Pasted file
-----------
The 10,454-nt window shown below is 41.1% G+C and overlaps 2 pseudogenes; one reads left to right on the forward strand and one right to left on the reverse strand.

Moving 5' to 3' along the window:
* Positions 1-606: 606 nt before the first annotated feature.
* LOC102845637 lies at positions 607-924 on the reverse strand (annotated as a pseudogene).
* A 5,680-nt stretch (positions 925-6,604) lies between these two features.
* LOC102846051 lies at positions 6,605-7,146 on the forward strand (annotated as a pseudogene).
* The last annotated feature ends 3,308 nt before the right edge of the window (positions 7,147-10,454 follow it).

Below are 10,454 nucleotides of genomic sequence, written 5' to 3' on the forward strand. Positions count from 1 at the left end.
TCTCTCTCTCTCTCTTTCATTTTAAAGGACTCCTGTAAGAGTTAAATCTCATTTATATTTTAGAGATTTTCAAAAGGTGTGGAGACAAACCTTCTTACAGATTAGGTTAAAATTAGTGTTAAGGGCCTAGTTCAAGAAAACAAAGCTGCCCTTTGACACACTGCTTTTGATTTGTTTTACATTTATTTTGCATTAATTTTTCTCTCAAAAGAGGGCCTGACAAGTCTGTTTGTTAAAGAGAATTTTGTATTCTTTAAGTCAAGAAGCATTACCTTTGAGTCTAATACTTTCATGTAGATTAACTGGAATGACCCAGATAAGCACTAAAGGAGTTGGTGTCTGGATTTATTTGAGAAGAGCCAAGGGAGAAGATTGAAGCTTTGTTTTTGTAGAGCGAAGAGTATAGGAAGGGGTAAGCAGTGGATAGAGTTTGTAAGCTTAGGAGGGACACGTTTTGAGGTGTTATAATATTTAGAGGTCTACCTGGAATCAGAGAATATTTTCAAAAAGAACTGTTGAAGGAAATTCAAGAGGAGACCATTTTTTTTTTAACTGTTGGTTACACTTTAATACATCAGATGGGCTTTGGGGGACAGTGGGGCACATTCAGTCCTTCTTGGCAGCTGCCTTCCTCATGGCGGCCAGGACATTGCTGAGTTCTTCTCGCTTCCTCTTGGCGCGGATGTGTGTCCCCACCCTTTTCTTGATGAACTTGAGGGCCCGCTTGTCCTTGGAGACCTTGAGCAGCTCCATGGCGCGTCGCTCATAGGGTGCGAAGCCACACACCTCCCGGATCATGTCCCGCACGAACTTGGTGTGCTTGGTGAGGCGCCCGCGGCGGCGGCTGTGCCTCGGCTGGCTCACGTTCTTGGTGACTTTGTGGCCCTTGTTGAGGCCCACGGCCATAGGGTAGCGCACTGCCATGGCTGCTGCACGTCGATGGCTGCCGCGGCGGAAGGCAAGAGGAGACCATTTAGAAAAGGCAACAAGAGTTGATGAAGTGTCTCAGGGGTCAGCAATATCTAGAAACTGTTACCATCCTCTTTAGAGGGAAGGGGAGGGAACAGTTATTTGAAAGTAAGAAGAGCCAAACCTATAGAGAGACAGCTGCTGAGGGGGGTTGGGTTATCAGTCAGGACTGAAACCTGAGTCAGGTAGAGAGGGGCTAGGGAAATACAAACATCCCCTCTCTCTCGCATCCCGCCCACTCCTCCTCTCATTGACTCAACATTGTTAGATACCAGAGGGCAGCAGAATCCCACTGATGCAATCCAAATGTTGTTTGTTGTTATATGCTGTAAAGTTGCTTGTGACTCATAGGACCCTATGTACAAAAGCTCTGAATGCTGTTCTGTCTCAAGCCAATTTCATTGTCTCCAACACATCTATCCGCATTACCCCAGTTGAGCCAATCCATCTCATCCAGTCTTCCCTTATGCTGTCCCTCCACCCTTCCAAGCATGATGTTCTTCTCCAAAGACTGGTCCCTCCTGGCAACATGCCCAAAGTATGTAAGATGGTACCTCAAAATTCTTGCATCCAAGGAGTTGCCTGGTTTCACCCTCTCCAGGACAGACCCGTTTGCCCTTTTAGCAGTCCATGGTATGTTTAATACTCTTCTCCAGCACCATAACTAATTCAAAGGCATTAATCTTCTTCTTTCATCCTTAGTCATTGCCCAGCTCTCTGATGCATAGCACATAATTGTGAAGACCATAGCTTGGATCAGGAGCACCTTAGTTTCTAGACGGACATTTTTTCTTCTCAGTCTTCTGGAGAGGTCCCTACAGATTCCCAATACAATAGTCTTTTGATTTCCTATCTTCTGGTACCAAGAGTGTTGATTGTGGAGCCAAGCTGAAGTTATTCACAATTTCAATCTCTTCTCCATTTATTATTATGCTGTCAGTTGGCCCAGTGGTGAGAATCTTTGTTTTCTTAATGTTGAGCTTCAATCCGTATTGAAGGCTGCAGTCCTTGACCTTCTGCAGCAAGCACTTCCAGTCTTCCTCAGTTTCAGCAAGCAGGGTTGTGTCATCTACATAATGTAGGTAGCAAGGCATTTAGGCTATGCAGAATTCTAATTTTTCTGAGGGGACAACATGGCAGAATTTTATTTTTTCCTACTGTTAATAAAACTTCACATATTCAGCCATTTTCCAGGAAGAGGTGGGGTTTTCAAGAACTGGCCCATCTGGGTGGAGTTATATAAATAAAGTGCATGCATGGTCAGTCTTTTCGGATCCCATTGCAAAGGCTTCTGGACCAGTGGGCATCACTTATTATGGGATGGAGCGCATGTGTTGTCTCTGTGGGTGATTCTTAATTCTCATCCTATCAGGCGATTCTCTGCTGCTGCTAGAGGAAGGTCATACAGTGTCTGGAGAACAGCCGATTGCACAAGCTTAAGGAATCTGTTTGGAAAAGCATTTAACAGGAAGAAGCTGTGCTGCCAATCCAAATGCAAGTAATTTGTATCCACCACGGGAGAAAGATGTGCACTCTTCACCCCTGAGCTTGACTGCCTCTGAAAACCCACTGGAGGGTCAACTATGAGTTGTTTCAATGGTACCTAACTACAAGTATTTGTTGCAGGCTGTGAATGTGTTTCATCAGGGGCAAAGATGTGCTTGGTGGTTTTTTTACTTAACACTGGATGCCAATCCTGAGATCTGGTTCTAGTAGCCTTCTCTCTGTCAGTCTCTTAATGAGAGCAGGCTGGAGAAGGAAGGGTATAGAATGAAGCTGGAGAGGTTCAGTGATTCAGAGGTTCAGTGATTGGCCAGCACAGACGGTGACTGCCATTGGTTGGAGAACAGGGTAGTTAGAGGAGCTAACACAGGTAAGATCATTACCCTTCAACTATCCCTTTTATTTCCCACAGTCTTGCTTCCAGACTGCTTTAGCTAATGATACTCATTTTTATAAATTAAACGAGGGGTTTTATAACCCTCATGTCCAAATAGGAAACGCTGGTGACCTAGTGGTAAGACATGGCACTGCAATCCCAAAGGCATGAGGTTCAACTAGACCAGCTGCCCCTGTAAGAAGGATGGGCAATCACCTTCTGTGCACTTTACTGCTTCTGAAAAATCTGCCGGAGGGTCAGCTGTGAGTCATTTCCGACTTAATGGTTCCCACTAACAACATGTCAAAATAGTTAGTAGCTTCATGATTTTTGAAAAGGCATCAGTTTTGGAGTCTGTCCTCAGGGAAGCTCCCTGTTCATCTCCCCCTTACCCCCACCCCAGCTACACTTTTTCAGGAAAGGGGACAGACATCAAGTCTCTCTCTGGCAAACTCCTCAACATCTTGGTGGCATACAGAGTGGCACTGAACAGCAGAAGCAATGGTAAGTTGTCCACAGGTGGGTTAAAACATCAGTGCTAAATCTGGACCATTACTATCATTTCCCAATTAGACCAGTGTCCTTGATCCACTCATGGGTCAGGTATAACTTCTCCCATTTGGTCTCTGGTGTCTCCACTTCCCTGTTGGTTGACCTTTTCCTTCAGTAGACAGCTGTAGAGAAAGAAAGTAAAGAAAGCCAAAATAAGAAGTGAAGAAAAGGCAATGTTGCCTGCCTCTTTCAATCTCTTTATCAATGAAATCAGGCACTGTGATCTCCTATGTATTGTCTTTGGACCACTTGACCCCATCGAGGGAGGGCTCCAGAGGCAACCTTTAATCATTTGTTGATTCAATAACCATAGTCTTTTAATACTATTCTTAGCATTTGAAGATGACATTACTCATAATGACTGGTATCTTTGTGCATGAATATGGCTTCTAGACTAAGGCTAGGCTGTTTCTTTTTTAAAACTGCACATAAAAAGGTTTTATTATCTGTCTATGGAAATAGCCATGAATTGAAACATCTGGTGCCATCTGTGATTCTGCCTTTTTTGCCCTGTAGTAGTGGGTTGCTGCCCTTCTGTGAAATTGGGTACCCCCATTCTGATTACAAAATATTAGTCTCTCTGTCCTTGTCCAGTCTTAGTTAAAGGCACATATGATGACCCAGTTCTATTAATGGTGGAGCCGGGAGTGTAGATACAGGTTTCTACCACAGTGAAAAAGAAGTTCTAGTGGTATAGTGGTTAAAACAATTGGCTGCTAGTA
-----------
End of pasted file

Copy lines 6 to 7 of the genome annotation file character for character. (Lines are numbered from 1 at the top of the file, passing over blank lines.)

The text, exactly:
* LOC102846051 lies at positions 6,605-7,146 on the forward strand (annotated as a pseudogene).
* The last annotated feature ends 3,308 nt before the right edge of the window (positions 7,147-10,454 follow it).